From the get go, Fitz and the Tants were very interactive with the crowd. Some people say "very" just to say it, but I stand behind that emphasis. They didn't just ask the crowd to clap and dance along -- they were in sync or even a little ahead of us. This of course is a certain style that the band possesses, not to mention their actual style in attire last night.
Drummer John Wicks was rocking black and white pin-striped long pants, along with his fresh, slicked-out Nikes with green laces, a green Bruno Mars shirt to match, and a fedora to top it all off. Lead singer Michael Fitzpatrick was able to rock his leather jacket for a good three songs before the Arizona heat demanded he take it off. Needless to say, thank goodness they were indoors for this show.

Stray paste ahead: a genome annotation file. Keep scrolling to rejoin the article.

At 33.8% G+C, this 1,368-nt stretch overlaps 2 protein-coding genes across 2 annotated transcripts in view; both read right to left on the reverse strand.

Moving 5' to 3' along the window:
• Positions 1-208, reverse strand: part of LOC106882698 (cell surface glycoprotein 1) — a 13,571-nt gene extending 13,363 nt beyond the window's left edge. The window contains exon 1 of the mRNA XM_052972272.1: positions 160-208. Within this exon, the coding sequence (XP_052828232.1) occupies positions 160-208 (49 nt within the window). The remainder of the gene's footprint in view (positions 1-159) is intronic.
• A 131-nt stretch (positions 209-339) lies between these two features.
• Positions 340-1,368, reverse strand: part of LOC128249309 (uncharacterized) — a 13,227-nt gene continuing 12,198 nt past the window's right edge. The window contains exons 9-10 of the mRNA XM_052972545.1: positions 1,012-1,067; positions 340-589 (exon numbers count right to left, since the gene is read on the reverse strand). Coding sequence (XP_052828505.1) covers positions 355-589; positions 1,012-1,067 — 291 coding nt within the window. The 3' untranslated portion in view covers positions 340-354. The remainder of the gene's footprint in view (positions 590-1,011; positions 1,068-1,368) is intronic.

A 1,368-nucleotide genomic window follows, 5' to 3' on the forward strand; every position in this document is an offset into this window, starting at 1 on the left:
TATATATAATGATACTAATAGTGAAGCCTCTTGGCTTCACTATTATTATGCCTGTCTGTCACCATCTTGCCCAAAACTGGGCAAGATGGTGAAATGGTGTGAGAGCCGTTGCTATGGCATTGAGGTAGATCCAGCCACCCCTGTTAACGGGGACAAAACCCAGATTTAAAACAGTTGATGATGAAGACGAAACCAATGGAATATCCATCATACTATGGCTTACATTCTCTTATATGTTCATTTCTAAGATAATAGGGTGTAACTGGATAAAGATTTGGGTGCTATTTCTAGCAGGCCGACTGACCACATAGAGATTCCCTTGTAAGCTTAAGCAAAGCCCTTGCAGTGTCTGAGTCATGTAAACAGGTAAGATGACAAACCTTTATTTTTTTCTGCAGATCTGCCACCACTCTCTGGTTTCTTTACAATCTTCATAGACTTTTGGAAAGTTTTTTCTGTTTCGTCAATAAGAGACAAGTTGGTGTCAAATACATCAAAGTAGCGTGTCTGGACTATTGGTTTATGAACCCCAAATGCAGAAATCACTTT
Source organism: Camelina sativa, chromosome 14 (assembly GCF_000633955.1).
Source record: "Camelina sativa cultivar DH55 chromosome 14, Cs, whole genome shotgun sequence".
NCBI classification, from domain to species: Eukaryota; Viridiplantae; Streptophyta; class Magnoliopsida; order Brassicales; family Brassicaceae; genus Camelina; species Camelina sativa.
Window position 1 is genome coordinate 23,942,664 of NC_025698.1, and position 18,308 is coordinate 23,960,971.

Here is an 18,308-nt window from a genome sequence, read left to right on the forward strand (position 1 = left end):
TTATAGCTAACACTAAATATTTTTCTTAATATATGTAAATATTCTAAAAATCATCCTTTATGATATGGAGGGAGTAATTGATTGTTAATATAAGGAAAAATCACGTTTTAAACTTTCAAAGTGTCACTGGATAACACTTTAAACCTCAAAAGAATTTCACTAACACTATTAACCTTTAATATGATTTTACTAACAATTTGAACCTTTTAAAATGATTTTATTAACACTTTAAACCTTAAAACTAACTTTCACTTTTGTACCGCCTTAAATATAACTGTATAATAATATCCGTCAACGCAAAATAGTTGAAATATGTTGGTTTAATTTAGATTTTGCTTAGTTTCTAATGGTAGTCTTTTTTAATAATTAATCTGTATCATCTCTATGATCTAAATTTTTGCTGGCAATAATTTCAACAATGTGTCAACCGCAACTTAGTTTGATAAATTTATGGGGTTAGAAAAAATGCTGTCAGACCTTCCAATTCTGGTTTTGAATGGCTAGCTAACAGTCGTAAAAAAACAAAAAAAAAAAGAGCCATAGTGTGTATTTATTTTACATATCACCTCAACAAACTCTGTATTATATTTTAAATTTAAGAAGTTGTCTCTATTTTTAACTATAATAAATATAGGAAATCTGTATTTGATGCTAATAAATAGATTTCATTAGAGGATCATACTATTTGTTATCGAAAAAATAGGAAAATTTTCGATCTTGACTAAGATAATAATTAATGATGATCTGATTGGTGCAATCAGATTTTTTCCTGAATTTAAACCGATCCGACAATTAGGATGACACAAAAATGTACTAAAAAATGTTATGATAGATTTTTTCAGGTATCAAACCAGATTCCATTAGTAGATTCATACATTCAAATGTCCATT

The live sound was spectacular. Many argue that vinyl is how music is supposed to sound; when they do I usually laugh and say, "No, music is meant to be live." And man, can Fitz and the Tantrums sound good live -- as tight or even tighter than what is recorded on their albums. Last night seemed as if nothing was even slightly lagging.
But the intimate connection the band creates with its audience was as important as their live sound. And having seen them, now, in small-show and festival settings, it's clear they're able to do so in multiple atmospheres.